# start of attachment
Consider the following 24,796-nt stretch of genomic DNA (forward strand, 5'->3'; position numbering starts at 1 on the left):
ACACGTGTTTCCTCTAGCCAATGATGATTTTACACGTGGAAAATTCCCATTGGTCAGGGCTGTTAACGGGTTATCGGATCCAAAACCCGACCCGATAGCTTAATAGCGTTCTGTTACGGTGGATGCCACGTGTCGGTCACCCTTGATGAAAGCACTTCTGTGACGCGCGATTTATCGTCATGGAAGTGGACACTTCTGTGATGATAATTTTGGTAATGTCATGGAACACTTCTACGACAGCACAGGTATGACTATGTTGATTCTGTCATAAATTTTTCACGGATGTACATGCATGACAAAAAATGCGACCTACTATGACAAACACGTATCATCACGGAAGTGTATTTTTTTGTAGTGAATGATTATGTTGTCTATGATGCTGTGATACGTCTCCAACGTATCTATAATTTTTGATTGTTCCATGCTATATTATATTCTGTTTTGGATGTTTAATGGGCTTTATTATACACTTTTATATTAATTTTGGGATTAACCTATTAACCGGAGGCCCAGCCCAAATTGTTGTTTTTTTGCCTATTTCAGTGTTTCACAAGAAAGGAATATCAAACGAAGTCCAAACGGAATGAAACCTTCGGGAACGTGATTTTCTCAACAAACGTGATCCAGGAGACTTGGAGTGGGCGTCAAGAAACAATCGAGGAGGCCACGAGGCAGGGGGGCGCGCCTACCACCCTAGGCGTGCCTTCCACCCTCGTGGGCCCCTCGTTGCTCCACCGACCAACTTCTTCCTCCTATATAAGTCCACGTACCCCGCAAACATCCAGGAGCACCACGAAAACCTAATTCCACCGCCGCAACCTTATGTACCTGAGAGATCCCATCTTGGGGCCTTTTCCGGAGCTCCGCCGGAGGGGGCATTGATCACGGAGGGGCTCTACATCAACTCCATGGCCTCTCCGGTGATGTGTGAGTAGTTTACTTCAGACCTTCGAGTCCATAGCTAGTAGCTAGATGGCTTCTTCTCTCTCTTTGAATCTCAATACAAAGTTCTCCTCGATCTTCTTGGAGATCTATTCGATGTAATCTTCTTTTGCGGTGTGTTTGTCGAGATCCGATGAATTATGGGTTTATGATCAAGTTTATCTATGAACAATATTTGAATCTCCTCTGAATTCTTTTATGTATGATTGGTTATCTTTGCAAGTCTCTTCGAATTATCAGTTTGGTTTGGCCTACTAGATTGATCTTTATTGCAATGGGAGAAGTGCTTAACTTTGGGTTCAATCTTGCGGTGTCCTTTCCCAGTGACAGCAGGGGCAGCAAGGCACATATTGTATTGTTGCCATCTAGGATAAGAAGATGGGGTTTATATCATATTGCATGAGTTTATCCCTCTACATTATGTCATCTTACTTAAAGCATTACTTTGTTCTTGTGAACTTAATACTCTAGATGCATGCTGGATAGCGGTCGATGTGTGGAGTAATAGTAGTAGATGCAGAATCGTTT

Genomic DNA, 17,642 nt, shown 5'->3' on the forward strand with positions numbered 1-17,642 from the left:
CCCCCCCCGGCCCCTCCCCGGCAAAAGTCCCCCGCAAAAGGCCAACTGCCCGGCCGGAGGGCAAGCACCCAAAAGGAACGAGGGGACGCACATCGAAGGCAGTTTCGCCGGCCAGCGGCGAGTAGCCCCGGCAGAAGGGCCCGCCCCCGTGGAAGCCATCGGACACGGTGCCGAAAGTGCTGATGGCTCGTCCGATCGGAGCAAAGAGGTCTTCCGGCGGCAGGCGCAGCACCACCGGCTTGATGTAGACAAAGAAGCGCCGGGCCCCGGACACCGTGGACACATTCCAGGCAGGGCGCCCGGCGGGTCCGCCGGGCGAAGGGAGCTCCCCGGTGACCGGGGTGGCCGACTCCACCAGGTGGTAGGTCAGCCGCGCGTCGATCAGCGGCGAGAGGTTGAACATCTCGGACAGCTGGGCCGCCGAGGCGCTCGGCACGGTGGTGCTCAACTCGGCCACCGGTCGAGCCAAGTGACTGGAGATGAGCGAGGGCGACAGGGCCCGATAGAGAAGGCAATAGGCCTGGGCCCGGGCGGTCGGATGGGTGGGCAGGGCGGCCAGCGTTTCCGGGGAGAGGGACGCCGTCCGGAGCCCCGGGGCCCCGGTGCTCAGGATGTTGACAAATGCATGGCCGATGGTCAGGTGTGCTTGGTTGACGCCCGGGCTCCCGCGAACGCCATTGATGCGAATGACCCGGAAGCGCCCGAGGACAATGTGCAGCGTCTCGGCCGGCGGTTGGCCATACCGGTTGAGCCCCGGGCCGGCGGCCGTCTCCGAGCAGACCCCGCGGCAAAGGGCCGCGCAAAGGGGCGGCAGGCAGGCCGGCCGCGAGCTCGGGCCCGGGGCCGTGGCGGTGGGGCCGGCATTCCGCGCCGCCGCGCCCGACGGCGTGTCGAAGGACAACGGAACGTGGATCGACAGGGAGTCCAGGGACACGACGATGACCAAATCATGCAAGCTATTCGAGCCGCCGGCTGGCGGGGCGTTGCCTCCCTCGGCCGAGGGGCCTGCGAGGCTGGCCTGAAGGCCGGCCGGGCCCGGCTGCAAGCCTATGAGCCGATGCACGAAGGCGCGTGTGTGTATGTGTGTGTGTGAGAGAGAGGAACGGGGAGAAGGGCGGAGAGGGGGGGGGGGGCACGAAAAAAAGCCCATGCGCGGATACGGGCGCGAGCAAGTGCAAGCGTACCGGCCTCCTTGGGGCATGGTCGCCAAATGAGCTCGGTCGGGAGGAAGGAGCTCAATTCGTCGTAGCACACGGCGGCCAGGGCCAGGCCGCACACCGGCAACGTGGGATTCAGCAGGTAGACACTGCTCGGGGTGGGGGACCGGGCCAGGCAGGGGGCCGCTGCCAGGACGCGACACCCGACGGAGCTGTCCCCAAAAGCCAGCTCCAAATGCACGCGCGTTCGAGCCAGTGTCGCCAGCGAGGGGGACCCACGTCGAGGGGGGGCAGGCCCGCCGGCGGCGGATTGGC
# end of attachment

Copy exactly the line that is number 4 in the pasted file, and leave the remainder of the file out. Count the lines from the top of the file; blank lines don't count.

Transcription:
CCCCCCCCGGCCCCTCCCCGGCAAAAGTCCCCCGCAAAAGGCCAACTGCCCGGCCGGAGGGCAAGCACCCAAAAGGAACGAGGGGACGCACATCGAAGGCAGTTTCGCCGGCCAGCGGCGAGTAGCCCCGGCAGAAGGGCCCGCCCCCGTGGAAGCCATCGGACACGGTGCCGAAAGTGCTGATGGCTCGTCCGATCGGAGCAAAGAGGTCTTCCGGCGGCAGGCGCAGCACCACCGGCTTGATGTAGACAAAGAAGCGCCGGGCCCCGGACACCGTGGACACATTCCAGGCAGGGCGCCCGGCGGGTCCGCCGGGCGAAGGGAGCTCCCCGGTGACCGGGGTGGCCGACTCCACCAGGTGGTAGGTCAGCCGCGCGTCGATCAGCGGCGAGAGGTTGAACATCTCGGACAGCTGGGCCGCCGAGGCGCTCGGCACGGTGGTGCTCAACTCGGCCACCGGTCGAGCCAAGTGACTGGAGATGAGCGAGGGCGACAGGGCCCGATAGAGAAGGCAATAGGCCTGGGCCCGGGCGGTCGGATGGGTGGGCAGGGCGGCCAGCGTTTCCGGGGAGAGGGACGCCGTCCGGAGCCCCGGGGCCCCGGTGCTCAGGATGTTGACAAATGCATGGCCGATGGTCAGGTGTGCTTGGTTGACGCCCGGGCTCCCGCGAACGCCATTGATGCGAATGACCCGGAAGCGCCCGAGGACAATGTGCAGCGTCTCGGCCGGCGGTTGGCCATACCGGTTGAGCCCCGGGCCGGCGGCCGTCTCCGAGCAGACCCCGCGGCAAAGGGCCGCGCAAAGGGGCGGCAGGCAGGCCGGCCGCGAGCTCGGGCCCGGGGCCGTGGCGGTGGGGCCGGCATTCCGCGCCGCCGCGCCCGACGGCGTGTCGAAGGACAACGGAACGTGGATCGACAGGGAGTCCAGGGACACGACGATGACCAAATCATGCAAGCTATTCGAGCCGCCGGCTGGCGGGGCGTTGCCTCCCTCGGCCGAGGGGCCTGCGAGGCTGGCCTGAAGGCCGGCCGGGCCCGGCTGCAAGCCTATGAGCCGATGCACGAAGGCGCGTGTGTGTATGTGTGTGTGTGAGAGAGAGGAACGGGGAGAAGGGCGGAGAGGGGGGGGGGGGCACGAAAAAAAGCCCATGCGCGGATACGGGCGCGAGCAAGTGCAAGCGTACCGGCCTCCTTGGGGCATGGTCGCCAAATGAGCTCGGTCGGGAGGAAGGAGCTCAATTCGTCGTAGCACACGGCGGCCAGGGCCAGGCCGCACACCGGCAACGTGGGATTCAGCAGGTAGACACTGCTCGGGGTGGGGGACCGGGCCAGGCAGGGGGCCGCTGCCAGGACGCGACACCCGACGGAGCTGTCCCCAAAAGCCAGCTCCAAATGCACGCGCGTTCGAGCCAGTGTCGCCAGCGAGGGGGACCCACGTCGAGGGGGGGCAGGCCCGCCGGCGGCGGATTGGC